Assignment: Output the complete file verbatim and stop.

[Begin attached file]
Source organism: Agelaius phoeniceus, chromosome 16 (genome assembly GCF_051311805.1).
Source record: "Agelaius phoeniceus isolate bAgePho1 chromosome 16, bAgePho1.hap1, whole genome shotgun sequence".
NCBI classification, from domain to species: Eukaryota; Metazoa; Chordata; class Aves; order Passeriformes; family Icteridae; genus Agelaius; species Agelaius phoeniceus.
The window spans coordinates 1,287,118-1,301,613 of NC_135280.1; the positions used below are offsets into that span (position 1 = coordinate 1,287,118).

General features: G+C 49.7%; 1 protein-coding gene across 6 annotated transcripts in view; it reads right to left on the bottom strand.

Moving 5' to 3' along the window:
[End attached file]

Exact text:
Source organism: Agelaius phoeniceus, chromosome 16 (genome assembly GCF_051311805.1).
Source record: "Agelaius phoeniceus isolate bAgePho1 chromosome 16, bAgePho1.hap1, whole genome shotgun sequence".
NCBI classification, from domain to species: Eukaryota; Metazoa; Chordata; class Aves; order Passeriformes; family Icteridae; genus Agelaius; species Agelaius phoeniceus.
The window spans coordinates 1,287,118-1,301,613 of NC_135280.1; the positions used below are offsets into that span (position 1 = coordinate 1,287,118).

General features: G+C 49.7%; 1 protein-coding gene across 6 annotated transcripts in view; it reads right to left on the bottom strand.

Moving 5' to 3' along the window: